2 Apr. Mark 14:1-9

2 Apr. Mary anoints Jesus with a sweet-smelling fragrance

"It was now only two days before the Passover... Jesus was in Bethany at the house of Simon, who had a skin disease [which made him ritually unclean]."

"While Jesus was eating there, a woman [Jesus's friend Mary, who was Simon's neighbour] approached him with an alabaster jar filled with very expensive perfume, made of pure nard."

"She opened the jar and poured the perfume on Jesus's head."

"Some who were there became upset and said to each other, 'Why waste that perfume? It was worth a full year's work. It could have been sold and the money given to the poor.' And they got very angry with the woman."

"Jesus said, 'Leave her alone. Why are you troubling her? She did an excellent thing for me. You will always have the poor with you, and you can help them any time you want. But you will not always have me.'"

"This woman did the only thing she could do for me; she poured perfume on my body to prepare me for burial. I tell you the truth, wherever the Good News is preached in all the world, what this woman has done will be told, and people will remember her."

          (Mark 14:1-9)

 

 

On the Wednesday – two days before the Passover festival – the chief priests and Jewish elders met at the palace of the High Priest and plotted how they could arrest Jesus away from the crowds.

According to Mark, that evening Jesus was anointed with expensive perfume by a woman at Bethany. John, in his gospel, tells us that the woman was Mary, the sister of Martha and Lazarus (see John 12:3). This pure ‘nard’ was an extravagant luxury – an expensive import from Northern India – costing as much as three hundred denarii (a year’s wages), and the ointment was kept in an expensive alabaster jar carved painstakingly out of stone (not a cheap pottery jar).

Some of Jesus's followers – including Judas Iscariot – were indignant at the apparent waste, as the perfume could have been sold and the money given to the poor. Jesus pointed out that there would always be poor people “and you can help them any time you want” (Mark 14:7) (see Deuteronomy 15:11). He then commended Mary for using the perfume “to prepare me for burial” (Mark 14:8).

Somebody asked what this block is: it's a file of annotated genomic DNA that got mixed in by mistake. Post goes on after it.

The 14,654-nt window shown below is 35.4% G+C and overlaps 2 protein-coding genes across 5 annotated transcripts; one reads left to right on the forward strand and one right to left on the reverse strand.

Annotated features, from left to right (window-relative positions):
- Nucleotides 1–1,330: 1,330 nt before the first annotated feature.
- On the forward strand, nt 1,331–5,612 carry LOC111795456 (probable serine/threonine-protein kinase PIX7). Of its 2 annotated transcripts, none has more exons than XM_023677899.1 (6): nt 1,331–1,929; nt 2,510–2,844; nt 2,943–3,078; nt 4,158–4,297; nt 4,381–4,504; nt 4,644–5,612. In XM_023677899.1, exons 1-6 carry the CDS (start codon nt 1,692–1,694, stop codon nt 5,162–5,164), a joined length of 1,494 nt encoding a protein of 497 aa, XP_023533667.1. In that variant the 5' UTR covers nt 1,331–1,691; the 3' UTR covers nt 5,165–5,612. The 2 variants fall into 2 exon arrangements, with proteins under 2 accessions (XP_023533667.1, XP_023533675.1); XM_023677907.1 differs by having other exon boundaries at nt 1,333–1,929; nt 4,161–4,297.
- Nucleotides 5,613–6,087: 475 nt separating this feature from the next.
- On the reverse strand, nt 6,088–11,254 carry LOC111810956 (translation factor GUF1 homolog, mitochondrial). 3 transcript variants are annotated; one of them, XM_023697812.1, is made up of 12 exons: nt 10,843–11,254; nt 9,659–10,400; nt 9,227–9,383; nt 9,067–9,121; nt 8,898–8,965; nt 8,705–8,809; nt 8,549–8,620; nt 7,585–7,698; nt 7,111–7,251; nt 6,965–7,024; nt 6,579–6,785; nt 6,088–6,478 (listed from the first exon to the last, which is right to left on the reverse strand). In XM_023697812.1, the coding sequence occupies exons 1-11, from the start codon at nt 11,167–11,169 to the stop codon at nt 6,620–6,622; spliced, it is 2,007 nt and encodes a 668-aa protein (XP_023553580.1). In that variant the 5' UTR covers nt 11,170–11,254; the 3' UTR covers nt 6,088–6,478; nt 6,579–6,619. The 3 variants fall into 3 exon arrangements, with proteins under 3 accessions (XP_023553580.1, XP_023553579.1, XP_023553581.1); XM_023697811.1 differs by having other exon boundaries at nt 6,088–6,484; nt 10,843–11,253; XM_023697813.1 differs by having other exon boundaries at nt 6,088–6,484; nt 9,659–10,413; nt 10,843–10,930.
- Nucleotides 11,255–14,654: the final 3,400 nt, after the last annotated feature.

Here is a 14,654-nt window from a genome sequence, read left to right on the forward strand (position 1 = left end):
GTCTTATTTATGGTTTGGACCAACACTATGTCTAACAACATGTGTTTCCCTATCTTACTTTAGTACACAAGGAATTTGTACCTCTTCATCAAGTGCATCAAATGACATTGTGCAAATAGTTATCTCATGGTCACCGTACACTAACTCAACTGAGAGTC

Whether the Jewish onlookers understood what Jesus meant is questionable. It would have been highly unusual for a Jew - let alone a 'famous' celebrity rabbi - to dine at the home of a man with leprosy. The expensive sweet-smelling perfume may well have been thought of as an antibiotic, or as protection against catching the deadly skin disease. Jesus's reference to 'preparing me for burial' may have been seen as a reference to the possibility that he might have contracted the deadly disease.

Jesus knew that the leading priests and the teachers of the law were, at that very moment, plotting to arrest him and kill him. So he commended Mary for what he knew might be the very last opportunity she had for expressing her love and appreciation for her best friend.

After all, Jesus had recently raised Mary's brother Lazarus from the dead (see John 11:28-44), and Mary was one of Jesus's rabbinical pupils who sat listening at his feet (in an age when women were not regarded as being capable of Biblical study) (see Luke 10:39).

But only Jesus knew exactly what would happen over the next few days...

The photo shows an expensive alabaster jar of the kind used to carry expensive perfumes in Jesus's day.

You can read more about Jesus's betrayal @ https://www.thebiblejourney.org/…/6-jesu…/jesus-is-betrayed/


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